Understanding Bernoulli’s Equation with Friction in Process Engineering

The Bernoulli equation is a way of describing how the energy of a fluid changes along its path. It says that the sum of the pressure energy, the kinetic energy, and the potential energy of a fluid is constant, as long as the fluid is incompressible, frictionless, and steady.

However, in reality, most fluids experience some friction, which means that some of their energy is lost as heat. This reduces the pressure and the velocity of the fluid along its path. To account for this, we can add a term to the Bernoulli equation that represents the energy loss due to friction. This term is usually proportional to the square of the fluid velocity and the length of the path.

To explain this without formula, let’s consider an example of water flowing through a pipe that has a constriction. When the water enters the narrow part of the pipe, it speeds up, because the same amount of water has to pass through a smaller area. This increases the kinetic energy of the water, but decreases its pressure energy, according to the Bernoulli equation. However, because of friction, some of the kinetic energy is also lost as heat, which further reduces the pressure energy. This means that the pressure at the narrow part of the pipe is lower than the pressure at the wider part of the pipe, even after accounting for the change in velocity.

The Basics of the Bernoulli Equation with Friction:

The Bernoulli equation describes the conservation of energy along a streamline in a fluid flow. When considering frictional effects, the equation takes the following form:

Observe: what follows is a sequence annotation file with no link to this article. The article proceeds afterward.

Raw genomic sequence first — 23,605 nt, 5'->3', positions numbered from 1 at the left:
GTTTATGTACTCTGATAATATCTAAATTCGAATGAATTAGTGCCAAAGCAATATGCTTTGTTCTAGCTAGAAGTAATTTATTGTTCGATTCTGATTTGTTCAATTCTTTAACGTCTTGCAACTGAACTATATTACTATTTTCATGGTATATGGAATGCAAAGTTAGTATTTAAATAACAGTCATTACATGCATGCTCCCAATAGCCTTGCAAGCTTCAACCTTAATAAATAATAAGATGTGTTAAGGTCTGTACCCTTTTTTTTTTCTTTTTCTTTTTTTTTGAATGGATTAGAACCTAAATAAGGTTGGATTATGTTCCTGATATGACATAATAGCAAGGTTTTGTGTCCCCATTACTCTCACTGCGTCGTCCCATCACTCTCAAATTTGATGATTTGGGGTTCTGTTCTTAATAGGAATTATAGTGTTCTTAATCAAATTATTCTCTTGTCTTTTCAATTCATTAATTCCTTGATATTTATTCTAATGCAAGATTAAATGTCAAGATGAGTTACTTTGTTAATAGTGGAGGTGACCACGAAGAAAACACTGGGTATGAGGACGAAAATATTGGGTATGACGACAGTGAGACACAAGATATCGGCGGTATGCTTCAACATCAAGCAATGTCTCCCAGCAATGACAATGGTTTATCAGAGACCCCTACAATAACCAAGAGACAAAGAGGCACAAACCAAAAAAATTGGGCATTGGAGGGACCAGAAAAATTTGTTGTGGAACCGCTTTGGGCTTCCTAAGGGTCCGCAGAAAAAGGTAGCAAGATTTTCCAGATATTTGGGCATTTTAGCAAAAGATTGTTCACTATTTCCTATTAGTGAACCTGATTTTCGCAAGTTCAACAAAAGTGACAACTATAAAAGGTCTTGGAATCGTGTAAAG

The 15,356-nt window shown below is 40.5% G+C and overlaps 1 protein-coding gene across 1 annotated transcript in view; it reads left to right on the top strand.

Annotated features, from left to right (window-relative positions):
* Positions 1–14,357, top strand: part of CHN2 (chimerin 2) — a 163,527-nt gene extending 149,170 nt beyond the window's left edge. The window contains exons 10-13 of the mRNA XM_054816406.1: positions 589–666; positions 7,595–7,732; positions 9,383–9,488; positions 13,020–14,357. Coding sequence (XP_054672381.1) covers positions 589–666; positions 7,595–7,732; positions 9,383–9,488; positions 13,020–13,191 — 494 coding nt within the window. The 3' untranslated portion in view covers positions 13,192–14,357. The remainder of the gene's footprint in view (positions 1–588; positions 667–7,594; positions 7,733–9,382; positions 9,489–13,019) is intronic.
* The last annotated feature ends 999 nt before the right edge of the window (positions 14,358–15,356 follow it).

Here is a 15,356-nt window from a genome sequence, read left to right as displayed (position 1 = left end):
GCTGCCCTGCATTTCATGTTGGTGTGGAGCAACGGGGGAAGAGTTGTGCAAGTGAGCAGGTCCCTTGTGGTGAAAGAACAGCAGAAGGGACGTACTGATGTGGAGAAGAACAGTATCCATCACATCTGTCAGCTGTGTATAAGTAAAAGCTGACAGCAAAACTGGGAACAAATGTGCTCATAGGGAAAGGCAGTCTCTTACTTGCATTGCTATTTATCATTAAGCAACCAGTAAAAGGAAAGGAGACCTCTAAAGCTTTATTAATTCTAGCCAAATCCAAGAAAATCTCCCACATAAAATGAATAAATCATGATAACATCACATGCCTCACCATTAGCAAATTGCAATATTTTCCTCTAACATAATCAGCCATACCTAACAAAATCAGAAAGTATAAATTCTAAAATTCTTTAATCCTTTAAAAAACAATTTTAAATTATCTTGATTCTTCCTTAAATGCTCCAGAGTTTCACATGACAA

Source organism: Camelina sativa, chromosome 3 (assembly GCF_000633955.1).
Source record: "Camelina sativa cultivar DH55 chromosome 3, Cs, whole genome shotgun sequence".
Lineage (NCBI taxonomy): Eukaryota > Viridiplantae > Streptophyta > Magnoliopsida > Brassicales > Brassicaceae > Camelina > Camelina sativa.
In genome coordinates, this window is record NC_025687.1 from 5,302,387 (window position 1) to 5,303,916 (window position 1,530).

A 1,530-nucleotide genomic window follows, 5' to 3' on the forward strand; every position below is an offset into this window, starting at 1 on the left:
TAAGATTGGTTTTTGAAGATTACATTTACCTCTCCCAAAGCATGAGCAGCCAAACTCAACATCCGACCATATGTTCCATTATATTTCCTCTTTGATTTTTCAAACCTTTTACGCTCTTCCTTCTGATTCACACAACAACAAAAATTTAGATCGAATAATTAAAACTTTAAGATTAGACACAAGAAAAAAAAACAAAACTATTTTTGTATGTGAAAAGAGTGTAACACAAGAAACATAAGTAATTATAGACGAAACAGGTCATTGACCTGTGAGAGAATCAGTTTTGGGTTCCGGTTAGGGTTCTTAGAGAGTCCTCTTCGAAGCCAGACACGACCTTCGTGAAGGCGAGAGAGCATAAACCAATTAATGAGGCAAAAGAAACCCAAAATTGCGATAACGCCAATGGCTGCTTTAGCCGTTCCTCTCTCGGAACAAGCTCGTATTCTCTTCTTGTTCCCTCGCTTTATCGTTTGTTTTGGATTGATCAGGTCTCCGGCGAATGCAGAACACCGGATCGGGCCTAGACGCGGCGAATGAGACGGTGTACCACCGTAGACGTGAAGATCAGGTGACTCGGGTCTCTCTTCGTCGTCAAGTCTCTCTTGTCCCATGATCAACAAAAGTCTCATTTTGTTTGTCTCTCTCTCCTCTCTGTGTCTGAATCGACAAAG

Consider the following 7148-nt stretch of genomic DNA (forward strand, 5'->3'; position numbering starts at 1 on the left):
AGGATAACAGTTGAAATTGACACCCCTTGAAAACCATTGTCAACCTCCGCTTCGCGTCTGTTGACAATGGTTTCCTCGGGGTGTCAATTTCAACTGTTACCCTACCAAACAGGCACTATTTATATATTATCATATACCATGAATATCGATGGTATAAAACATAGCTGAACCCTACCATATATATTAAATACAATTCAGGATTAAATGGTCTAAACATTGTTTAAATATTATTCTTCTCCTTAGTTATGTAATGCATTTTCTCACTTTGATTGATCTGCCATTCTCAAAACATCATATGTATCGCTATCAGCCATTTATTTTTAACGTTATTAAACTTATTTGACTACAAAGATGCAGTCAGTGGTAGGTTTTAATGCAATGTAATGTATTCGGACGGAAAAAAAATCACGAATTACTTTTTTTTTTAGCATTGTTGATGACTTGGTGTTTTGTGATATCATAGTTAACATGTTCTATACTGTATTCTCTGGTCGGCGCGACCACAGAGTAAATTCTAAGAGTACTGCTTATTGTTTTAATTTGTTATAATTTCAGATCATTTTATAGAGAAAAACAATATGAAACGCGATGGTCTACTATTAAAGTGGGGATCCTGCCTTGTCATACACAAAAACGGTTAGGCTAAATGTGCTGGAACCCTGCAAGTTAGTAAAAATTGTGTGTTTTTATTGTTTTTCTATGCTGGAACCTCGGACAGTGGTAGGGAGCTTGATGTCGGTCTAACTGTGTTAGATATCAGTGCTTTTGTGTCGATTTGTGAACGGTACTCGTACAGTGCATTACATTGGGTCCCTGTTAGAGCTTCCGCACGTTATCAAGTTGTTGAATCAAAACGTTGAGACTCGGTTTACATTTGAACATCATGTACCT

\[ P_1 + \frac{1}{2}\rho v_1^2 + \rho gh_1 = P_2 + \frac{1}{2}\rho v_2^2 + \rho gh_2 - \Delta P_f \]

Where:

  • P represents pressure,
  • \rho is the fluid density,
  • v denotes velocity,
  • h signifies height above a reference point,
  • \Delta P_f represents the pressure loss due to friction.

Example Scenario:

Let’s consider a horizontal pipe with water flowing through it. The diameter of the pipe is 0.1 meters, and the flow rate is 0.05 m³/s. The pressure at point 1 is 200 kPa, and at point 2, it is 150 kPa. The height difference between the two points is negligible. We want to calculate the pressure loss due to friction.

Calculation and Results:

To calculate the pressure loss due to friction, we first need to determine the velocity at points 1 and 2. We can use the continuity equation to find the velocity:

    \[ Q = A_1 \times v_1 = A_2 \times v_2 \]

Where Q is the flow rate and A is the cross-sectional area.

Given Q = 0.05 m³/s and A = \pi \times (0.1/2)^2, we can find v_1 and v_2:

    \[ v_1 = \frac{Q}{A_1} = \frac{0.05}{\pi \times (0.1/2)^2} \approx 6.37 \, \text{m/s} \]

    \[ v_2 = \frac{Q}{A_2} = \frac{0.05}{\pi \times (0.1/2)^2} \approx 6.37 \, \text{m/s} \]

Next, we can use the Bernoulli equation with friction to find the pressure loss:

    \[ P_1 + \frac{1}{2}\rho v_1^2 = P_2 + \frac{1}{2}\rho v_2^2 + \Delta P_f \]

    \[ 200 \, \text{kPa} + \frac{1}{2} \times 1000 \, \text{kg/m³} \times (6.37 \, \text{m/s})^2 = 150 \, \text{kPa} + \frac{1}{2} \times 1000 \, \text{kg/m³} \times (6.37 \, \text{m/s})^2 + \Delta P_f \]

    \[ 23918.5 \, \text{Pa} = 19868.5 \, \text{Pa} + \Delta P_f \]

    \[ \Delta P_f = 23918.5 \, \text{Pa} - 19868.5 \, \text{Pa} = 4050 \, \text{Pa} \]

So, the pressure loss due to friction in the pipe is 4050 Pa.

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